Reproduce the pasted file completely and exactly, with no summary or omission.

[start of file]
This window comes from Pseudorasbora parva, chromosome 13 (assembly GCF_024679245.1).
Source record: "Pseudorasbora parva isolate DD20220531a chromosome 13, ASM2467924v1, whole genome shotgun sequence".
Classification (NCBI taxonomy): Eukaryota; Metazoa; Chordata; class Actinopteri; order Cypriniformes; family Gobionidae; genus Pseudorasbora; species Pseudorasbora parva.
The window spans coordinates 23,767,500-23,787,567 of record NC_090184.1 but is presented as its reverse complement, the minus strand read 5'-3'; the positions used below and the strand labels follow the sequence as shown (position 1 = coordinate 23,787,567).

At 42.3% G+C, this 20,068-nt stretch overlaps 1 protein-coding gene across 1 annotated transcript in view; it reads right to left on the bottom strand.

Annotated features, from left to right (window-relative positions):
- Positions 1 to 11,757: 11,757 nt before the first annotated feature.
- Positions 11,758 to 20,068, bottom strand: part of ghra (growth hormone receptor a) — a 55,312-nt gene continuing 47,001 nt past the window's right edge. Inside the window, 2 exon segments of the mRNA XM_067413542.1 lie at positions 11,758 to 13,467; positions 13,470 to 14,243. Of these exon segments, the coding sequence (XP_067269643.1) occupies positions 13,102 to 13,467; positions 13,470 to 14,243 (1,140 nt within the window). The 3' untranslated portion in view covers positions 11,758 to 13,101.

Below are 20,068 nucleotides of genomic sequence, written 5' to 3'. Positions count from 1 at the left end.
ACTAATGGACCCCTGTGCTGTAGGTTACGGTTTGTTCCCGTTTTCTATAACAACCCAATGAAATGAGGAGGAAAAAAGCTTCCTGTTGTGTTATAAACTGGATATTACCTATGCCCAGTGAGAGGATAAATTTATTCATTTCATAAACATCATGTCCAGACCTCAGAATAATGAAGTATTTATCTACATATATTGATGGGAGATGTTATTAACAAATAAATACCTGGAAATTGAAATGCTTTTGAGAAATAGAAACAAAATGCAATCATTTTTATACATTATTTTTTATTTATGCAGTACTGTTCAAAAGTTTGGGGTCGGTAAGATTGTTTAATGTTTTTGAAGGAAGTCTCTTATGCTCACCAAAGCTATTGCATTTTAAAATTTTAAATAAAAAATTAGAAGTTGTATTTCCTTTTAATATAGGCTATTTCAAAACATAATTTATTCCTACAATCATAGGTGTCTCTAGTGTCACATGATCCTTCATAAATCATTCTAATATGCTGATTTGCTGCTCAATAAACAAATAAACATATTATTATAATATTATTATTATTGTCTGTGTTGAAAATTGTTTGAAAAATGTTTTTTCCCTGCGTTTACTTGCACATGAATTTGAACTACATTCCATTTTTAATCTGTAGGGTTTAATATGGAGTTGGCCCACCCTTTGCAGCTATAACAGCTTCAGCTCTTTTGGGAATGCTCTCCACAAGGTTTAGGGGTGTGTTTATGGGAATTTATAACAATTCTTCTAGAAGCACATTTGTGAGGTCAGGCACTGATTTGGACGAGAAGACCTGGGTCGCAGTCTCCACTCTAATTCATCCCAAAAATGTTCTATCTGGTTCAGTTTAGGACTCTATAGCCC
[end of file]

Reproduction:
This window comes from Pseudorasbora parva, chromosome 13 (assembly GCF_024679245.1).
Source record: "Pseudorasbora parva isolate DD20220531a chromosome 13, ASM2467924v1, whole genome shotgun sequence".
Classification (NCBI taxonomy): Eukaryota; Metazoa; Chordata; class Actinopteri; order Cypriniformes; family Gobionidae; genus Pseudorasbora; species Pseudorasbora parva.
The window spans coordinates 23,767,500-23,787,567 of record NC_090184.1 but is presented as its reverse complement, the minus strand read 5'-3'; the positions used below and the strand labels follow the sequence as shown (position 1 = coordinate 23,787,567).

At 42.3% G+C, this 20,068-nt stretch overlaps 1 protein-coding gene across 1 annotated transcript in view; it reads right to left on the bottom strand.

Annotated features, from left to right (window-relative positions):
- Positions 1 to 11,757: 11,757 nt before the first annotated feature.
- Positions 11,758 to 20,068, bottom strand: part of ghra (growth hormone receptor a) — a 55,312-nt gene continuing 47,001 nt past the window's right edge. Inside the window, 2 exon segments of the mRNA XM_067413542.1 lie at positions 11,758 to 13,467; positions 13,470 to 14,243. Of these exon segments, the coding sequence (XP_067269643.1) occupies positions 13,102 to 13,467; positions 13,470 to 14,243 (1,140 nt within the window). The 3' untranslated portion in view covers positions 11,758 to 13,101.

Below are 20,068 nucleotides of genomic sequence, written 5' to 3'. Positions count from 1 at the left end.
ACTAATGGACCCCTGTGCTGTAGGTTACGGTTTGTTCCCGTTTTCTATAACAACCCAATGAAATGAGGAGGAAAAAAGCTTCCTGTTGTGTTATAAACTGGATATTACCTATGCCCAGTGAGAGGATAAATTTATTCATTTCATAAACATCATGTCCAGACCTCAGAATAATGAAGTATTTATCTACATATATTGATGGGAGATGTTATTAACAAATAAATACCTGGAAATTGAAATGCTTTTGAGAAATAGAAACAAAATGCAATCATTTTTATACATTATTTTTTATTTATGCAGTACTGTTCAAAAGTTTGGGGTCGGTAAGATTGTTTAATGTTTTTGAAGGAAGTCTCTTATGCTCACCAAAGCTATTGCATTTTAAAATTTTAAATAAAAAATTAGAAGTTGTATTTCCTTTTAATATAGGCTATTTCAAAACATAATTTATTCCTACAATCATAGGTGTCTCTAGTGTCACATGATCCTTCATAAATCATTCTAATATGCTGATTTGCTGCTCAATAAACAAATAAACATATTATTATAATATTATTATTATTGTCTGTGTTGAAAATTGTTTGAAAAATGTTTTTTCCCTGCGTTTACTTGCACATGAATTTGAACTACATTCCATTTTTAATCTGTAGGGTTTAATATGGAGTTGGCCCACCCTTTGCAGCTATAACAGCTTCAGCTCTTTTGGGAATGCTCTCCACAAGGTTTAGGGGTGTGTTTATGGGAATTTATAACAATTCTTCTAGAAGCACATTTGTGAGGTCAGGCACTGATTTGGACGAGAAGACCTGGGTCGCAGTCTCCACTCTAATTCATCCCAAAAATGTTCTATCTGGTTCAGTTTAGGACTCTATAGCCC